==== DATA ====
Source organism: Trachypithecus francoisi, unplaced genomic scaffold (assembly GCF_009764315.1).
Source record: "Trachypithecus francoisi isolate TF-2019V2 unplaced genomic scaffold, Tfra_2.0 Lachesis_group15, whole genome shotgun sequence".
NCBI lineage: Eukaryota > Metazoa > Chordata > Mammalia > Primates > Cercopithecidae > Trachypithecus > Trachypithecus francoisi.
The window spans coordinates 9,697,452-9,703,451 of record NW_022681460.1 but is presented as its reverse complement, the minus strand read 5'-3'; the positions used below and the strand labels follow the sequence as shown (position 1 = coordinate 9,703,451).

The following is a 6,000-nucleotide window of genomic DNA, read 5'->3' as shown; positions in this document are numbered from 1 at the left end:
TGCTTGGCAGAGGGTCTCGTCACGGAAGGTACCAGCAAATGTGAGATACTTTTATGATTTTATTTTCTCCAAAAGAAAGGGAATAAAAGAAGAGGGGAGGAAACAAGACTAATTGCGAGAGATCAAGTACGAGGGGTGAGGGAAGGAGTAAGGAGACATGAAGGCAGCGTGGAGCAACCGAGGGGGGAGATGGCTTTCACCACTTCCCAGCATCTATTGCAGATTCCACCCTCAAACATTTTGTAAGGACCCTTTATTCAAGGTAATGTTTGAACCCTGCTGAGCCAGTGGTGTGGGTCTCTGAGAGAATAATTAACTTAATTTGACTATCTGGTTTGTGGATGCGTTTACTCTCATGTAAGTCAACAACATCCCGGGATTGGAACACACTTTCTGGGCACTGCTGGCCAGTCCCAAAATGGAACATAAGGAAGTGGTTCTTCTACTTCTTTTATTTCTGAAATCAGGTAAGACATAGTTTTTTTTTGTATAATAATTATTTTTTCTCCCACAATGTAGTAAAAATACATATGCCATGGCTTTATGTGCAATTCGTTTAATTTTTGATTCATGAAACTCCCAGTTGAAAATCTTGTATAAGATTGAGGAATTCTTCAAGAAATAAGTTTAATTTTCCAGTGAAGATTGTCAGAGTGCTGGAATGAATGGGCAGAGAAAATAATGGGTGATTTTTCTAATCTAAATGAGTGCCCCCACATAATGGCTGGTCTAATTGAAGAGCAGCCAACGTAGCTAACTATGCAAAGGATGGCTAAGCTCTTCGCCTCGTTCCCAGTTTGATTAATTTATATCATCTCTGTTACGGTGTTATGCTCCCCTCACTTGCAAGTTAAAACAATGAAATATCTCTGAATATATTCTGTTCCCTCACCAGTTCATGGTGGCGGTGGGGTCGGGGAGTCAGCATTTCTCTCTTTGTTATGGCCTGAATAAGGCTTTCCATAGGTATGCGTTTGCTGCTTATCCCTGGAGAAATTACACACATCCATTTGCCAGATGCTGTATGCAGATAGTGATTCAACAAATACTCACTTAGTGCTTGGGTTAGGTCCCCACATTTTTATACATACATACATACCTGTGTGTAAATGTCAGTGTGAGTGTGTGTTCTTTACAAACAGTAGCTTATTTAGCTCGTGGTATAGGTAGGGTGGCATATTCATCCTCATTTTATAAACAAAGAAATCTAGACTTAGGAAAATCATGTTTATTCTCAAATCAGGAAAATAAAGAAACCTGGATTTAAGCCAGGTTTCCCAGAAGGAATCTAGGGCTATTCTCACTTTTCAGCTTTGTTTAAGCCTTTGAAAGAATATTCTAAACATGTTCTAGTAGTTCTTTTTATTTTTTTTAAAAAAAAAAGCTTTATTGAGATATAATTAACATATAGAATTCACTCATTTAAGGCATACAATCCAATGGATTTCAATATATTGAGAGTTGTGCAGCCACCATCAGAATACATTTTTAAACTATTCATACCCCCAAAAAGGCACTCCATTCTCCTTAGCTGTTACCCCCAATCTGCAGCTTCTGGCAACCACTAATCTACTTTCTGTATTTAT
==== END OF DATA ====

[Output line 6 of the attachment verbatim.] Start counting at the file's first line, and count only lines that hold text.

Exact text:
TGCTTGGCAGAGGGTCTCGTCACGGAAGGTACCAGCAAATGTGAGATACTTTTATGATTTTATTTTCTCCAAAAGAAAGGGAATAAAAGAAGAGGGGAGGAAACAAGACTAATTGCGAGAGATCAAGTACGAGGGGTGAGGGAAGGAGTAAGGAGACATGAAGGCAGCGTGGAGCAACCGAGGGGGGAGATGGCTTTCACCACTTCCCAGCATCTATTGCAGATTCCACCCTCAAACATTTTGTAAGGACCCTTTATTCAAGGTAATGTTTGAACCCTGCTGAGCCAGTGGTGTGGGTCTCTGAGAGAATAATTAACTTAATTTGACTATCTGGTTTGTGGATGCGTTTACTCTCATGTAAGTCAACAACATCCCGGGATTGGAACACACTTTCTGGGCACTGCTGGCCAGTCCCAAAATGGAACATAAGGAAGTGGTTCTTCTACTTCTTTTATTTCTGAAATCAGGTAAGACATAGTTTTTTTTTGTATAATAATTATTTTTTCTCCCACAATGTAGTAAAAATACATATGCCATGGCTTTATGTGCAATTCGTTTAATTTTTGATTCATGAAACTCCCAGTTGAAAATCTTGTATAAGATTGAGGAATTCTTCAAGAAATAAGTTTAATTTTCCAGTGAAGATTGTCAGAGTGCTGGAATGAATGGGCAGAGAAAATAATGGGTGATTTTTCTAATCTAAATGAGTGCCCCCACATAATGGCTGGTCTAATTGAAGAGCAGCCAACGTAGCTAACTATGCAAAGGATGGCTAAGCTCTTCGCCTCGTTCCCAGTTTGATTAATTTATATCATCTCTGTTACGGTGTTATGCTCCCCTCACTTGCAAGTTAAAACAATGAAATATCTCTGAATATATTCTGTTCCCTCACCAGTTCATGGTGGCGGTGGGGTCGGGGAGTCAGCATTTCTCTCTTTGTTATGGCCTGAATAAGGCTTTCCATAGGTATGCGTTTGCTGCTTATCCCTGGAGAAATTACACACATCCATTTGCCAGATGCTGTATGCAGATAGTGATTCAACAAATACTCACTTAGTGCTTGGGTTAGGTCCCCACATTTTTATACATACATACATACCTGTGTGTAAATGTCAGTGTGAGTGTGTGTTCTTTACAAACAGTAGCTTATTTAGCTCGTGGTATAGGTAGGGTGGCATATTCATCCTCATTTTATAAACAAAGAAATCTAGACTTAGGAAAATCATGTTTATTCTCAAATCAGGAAAATAAAGAAACCTGGATTTAAGCCAGGTTTCCCAGAAGGAATCTAGGGCTATTCTCACTTTTCAGCTTTGTTTAAGCCTTTGAAAGAATATTCTAAACATGTTCTAGTAGTTCTTTTTATTTTTTTTAAAAAAAAAAGCTTTATTGAGATATAATTAACATATAGAATTCACTCATTTAAGGCATACAATCCAATGGATTTCAATATATTGAGAGTTGTGCAGCCACCATCAGAATACATTTTTAAACTATTCATACCCCCAAAAAGGCACTCCATTCTCCTTAGCTGTTACCCCCAATCTGCAGCTTCTGGCAACCACTAATCTACTTTCTGTATTTAT